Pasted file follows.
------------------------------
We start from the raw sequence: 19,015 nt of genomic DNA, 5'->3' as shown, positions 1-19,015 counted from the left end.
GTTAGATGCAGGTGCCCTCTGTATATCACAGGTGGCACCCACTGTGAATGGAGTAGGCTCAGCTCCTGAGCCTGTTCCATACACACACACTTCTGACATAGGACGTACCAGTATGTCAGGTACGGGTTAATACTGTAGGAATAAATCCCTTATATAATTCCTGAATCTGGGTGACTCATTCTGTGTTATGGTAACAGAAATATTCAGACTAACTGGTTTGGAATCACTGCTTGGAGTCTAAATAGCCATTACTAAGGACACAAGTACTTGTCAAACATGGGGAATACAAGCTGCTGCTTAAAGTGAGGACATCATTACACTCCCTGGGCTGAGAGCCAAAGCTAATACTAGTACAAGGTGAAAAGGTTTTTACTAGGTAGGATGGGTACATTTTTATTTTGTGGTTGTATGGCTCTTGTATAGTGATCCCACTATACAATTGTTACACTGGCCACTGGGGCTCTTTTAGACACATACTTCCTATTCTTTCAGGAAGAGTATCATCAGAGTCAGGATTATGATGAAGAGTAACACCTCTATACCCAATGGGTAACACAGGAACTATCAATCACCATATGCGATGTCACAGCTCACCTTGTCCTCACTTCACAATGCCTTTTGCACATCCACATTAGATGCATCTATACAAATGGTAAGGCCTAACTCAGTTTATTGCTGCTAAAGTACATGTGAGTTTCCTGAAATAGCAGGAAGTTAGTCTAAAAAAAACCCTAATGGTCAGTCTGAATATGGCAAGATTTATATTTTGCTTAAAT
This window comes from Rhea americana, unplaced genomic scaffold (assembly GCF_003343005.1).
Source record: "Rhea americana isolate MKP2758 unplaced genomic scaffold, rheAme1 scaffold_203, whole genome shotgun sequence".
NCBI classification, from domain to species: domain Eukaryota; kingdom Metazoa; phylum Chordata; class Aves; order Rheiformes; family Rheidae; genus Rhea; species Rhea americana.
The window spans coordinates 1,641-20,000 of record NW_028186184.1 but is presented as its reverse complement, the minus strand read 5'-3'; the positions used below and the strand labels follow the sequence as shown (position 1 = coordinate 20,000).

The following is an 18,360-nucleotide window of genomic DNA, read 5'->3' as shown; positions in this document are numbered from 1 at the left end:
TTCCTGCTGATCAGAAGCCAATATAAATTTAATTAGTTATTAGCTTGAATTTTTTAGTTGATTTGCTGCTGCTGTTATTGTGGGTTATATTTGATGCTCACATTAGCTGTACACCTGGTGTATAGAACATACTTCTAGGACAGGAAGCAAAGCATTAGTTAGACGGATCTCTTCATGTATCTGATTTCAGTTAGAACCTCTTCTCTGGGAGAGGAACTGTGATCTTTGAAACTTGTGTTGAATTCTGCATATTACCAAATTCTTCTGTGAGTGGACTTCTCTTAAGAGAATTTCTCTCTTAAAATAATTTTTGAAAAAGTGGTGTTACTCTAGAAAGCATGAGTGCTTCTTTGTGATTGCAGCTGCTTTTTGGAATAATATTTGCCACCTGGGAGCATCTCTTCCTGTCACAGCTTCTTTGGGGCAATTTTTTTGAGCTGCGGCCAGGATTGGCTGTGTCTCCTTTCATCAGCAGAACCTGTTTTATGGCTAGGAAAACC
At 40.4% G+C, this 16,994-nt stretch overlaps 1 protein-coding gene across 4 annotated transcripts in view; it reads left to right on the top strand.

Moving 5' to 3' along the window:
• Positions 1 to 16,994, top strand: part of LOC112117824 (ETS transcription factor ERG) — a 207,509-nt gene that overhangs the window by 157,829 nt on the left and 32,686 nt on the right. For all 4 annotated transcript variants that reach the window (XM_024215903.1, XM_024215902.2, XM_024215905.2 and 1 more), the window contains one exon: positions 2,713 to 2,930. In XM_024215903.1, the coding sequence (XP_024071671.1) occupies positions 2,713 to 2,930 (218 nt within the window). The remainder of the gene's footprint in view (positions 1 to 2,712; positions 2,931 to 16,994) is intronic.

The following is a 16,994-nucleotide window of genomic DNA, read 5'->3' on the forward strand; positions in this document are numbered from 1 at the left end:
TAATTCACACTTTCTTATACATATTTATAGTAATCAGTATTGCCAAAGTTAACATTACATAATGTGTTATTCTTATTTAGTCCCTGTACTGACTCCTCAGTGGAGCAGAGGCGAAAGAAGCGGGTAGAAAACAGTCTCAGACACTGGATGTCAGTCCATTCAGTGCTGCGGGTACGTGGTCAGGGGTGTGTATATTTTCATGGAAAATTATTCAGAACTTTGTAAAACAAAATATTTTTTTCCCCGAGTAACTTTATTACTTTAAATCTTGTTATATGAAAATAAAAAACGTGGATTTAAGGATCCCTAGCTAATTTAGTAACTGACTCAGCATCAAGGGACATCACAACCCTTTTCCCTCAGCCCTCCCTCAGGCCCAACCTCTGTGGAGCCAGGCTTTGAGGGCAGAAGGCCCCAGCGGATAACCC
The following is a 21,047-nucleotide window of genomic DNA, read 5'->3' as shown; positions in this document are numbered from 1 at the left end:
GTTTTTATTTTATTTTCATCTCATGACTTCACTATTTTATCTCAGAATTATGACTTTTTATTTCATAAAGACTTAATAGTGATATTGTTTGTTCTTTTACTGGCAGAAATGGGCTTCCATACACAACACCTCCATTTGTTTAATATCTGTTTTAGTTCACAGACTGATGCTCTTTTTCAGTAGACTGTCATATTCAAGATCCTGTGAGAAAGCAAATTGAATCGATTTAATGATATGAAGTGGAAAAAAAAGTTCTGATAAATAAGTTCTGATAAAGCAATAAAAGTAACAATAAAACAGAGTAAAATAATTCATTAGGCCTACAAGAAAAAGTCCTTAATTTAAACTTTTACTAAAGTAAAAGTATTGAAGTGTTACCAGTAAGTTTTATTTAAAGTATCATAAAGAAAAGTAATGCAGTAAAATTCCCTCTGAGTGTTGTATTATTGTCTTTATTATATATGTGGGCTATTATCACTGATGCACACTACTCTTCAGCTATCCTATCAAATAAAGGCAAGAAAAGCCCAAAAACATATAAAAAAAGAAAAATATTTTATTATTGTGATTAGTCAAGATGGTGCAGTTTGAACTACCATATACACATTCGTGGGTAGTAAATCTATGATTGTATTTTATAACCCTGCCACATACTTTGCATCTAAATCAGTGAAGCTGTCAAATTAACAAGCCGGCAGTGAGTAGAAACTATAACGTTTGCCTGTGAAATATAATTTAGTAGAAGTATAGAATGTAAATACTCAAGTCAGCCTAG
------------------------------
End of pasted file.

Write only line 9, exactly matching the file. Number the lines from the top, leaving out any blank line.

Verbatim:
At 40.4% G+C, this 16,994-nt stretch overlaps 1 protein-coding gene across 4 annotated transcripts in view; it reads left to right on the top strand.